This article is the first installment of a tropical fish and aquarium care series. In this addition, I’ll briefly discuss tropical fish habitats and simple ways by which you can adjust your aquarium conditions to meet the basic needs of your fish.
In particular, I’ll talk about the concept behind the method of creating nature inspired aquariums, a practice that has gained popularity among tropical fish hobbyists in recent years.
Acquiring a basic understanding of the native habitat of your tropical fish is the single most important thing to know about keeping successful aquariums! After all, you don’t want your aquarium to turn into a fish-prison! Instead, you want to create a healthy environment. Tropical Fish Care becomes a lot easier when you take this first and crucial step.
All bodies of water that contain fish also house beneficial bacteria. These bacteria consume the most potent compounds found in fish waste – namely ammonia – and they form the backbone of biological filtration.
You can read more about biological filtration in one of the recent filtration articles found on this website. I also explain, in detail, how this vital filtration method works and how you can make it work for you in The Kick-Ass Aquarium.
For the sake of avoiding repetition, I’ll cover biological filtration only briefly.
Ammonia (NH3) is highly toxic to fish. Fortunately, the naturally occurring beneficial bacteria convert this poisonous substance to far less harmful compounds.
These bacteria are nature’s microscopic filter! They continuously munch on fish waste and thus provide for the water’s sustained cleanliness! (This is the reason why I opt for swimming in lakes over pools; lake water may seem murkier, but it’s actually a lot cleaner than the water you’d find in the average pool!;)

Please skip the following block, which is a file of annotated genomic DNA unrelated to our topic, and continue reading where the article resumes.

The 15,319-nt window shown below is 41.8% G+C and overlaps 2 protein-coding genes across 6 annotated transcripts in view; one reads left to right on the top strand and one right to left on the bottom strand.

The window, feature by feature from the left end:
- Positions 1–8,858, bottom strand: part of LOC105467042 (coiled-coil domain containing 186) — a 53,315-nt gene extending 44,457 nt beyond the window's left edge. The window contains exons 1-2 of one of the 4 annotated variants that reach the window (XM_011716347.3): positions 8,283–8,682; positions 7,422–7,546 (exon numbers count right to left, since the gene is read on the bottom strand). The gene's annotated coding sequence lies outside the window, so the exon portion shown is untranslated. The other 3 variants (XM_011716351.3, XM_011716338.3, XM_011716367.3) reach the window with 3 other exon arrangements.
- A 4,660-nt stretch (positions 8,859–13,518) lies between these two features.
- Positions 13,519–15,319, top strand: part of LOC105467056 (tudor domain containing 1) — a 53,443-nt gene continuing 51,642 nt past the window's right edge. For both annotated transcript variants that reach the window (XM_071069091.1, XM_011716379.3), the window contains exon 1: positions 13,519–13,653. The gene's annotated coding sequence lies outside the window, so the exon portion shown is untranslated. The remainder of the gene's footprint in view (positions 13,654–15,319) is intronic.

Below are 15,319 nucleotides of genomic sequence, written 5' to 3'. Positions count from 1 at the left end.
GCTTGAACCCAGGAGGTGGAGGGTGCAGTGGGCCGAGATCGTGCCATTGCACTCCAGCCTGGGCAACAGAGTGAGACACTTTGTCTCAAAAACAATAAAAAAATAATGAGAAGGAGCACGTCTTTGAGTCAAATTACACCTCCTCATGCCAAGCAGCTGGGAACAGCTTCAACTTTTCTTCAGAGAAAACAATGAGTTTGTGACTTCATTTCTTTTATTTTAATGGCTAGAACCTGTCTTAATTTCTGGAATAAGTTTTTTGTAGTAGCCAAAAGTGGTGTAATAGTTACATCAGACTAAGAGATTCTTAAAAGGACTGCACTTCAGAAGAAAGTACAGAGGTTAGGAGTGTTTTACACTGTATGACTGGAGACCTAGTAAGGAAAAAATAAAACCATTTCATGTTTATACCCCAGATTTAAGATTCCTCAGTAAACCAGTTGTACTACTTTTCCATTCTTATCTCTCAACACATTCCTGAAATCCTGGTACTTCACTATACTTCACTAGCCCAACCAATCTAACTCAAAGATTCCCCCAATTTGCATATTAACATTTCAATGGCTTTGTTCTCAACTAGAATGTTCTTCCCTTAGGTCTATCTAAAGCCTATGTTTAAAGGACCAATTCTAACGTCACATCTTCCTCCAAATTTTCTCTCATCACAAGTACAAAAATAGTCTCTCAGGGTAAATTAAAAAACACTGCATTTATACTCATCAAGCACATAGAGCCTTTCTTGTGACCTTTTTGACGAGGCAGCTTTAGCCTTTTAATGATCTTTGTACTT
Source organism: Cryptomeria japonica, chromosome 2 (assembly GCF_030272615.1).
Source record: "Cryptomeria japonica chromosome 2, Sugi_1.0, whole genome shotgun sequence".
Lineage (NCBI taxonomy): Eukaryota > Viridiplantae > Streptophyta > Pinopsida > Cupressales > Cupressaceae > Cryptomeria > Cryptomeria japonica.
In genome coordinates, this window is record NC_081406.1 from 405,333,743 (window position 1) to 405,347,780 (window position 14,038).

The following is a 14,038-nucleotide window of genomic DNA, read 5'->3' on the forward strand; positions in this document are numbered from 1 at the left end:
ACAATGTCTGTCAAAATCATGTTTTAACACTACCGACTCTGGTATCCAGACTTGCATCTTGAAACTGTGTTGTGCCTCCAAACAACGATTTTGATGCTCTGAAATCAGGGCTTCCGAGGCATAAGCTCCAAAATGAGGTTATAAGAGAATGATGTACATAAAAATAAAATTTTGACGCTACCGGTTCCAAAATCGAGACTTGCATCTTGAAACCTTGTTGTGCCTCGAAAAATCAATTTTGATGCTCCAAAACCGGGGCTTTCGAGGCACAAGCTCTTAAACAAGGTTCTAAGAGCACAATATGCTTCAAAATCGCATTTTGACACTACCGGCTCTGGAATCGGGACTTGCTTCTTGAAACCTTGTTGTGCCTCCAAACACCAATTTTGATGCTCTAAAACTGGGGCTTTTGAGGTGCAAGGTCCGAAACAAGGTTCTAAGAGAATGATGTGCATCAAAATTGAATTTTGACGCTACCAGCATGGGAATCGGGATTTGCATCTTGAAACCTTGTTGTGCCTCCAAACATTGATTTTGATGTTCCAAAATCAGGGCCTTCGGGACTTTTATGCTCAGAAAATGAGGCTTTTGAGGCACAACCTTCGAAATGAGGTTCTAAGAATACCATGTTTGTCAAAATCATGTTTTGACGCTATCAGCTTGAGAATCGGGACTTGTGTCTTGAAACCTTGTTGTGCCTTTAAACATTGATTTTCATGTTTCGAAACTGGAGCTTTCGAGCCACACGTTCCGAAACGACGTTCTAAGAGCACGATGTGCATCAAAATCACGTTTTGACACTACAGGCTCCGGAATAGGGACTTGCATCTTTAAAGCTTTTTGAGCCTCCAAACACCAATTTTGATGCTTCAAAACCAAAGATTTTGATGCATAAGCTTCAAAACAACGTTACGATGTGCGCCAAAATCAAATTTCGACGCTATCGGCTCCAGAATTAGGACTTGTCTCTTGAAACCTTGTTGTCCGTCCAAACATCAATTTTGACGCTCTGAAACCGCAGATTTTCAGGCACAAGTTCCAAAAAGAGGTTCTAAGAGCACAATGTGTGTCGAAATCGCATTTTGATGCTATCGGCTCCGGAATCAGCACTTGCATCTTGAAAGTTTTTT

Although many aquarists rely on expensive and bulky filters, the smarter tropical fish enthusiasts rely mostly on biological filtration! The trick is to create an aquarium that imitates nature. It makes sense, really.
While most filters degrade over time – a condition that results in unstable and dirty water, some filters (such as canister filters) accommodate biological filtration and thus provide constant aquarium cleanliness for your tropical fish.
By imitating nature, by encouraging the growth of beneficial bacteria, you’ll balance the amount of waste produced with the amount being consumed! It’s really simple, and it’s the right idea!
Not all tropical fish are the same. The species available on today’s aquarium market originate from a variety of habitats and are used to different water conditions.
While some tropical fish like hard water (water that has a lot of dissolved minerals in it), others prefer soft, mineral poor water. PH, a related water parameter, is also important, and you can refer to Chapter 7 of the book to learn about this complex subject.
For now, though, we should ask ourselves, “how did the water in various tropical fish habitats become soft or hard?”
The answer is simple. The physical environment – which includes rocks, sunken logs, and various bottom materials – of tropical fish habitats determines whether the water will be hard or soft.
A calcareous rock will release a lot of dissolved minerals into the water and thus make it hard. A piece of driftwood, on the other-hand, releases tiny amounts of acid that soften the water.
Africa’s Lake Malawi, for example, is filled with mineral rich rocks. The water there is hard. Conversely, much of the Amazon River Basin is littered with driftwood and contains minute amounts of calcareous rocks. Hence, the water there is soft!
When you set up your aquarium, keep in mind where your fish originate from, and try to imitate their native habitat as much as you can. If your water is too soft, add a calcareous rock. If it’s too hard, a piece of driftwood will do the trick.
Adding the appropriate decorations to your aquarium not only promotes the health of your fish, but it also looks nice!
If you borrow some of nature’s proven “methods”, you will create a thriving aquarium, a beautiful window to the natural world!
That’s it for this article. In later installments of Aquarium Care 101, I’ll discuss some ways you can apply some of the above concepts to practice.
Until then, happy fish keeping!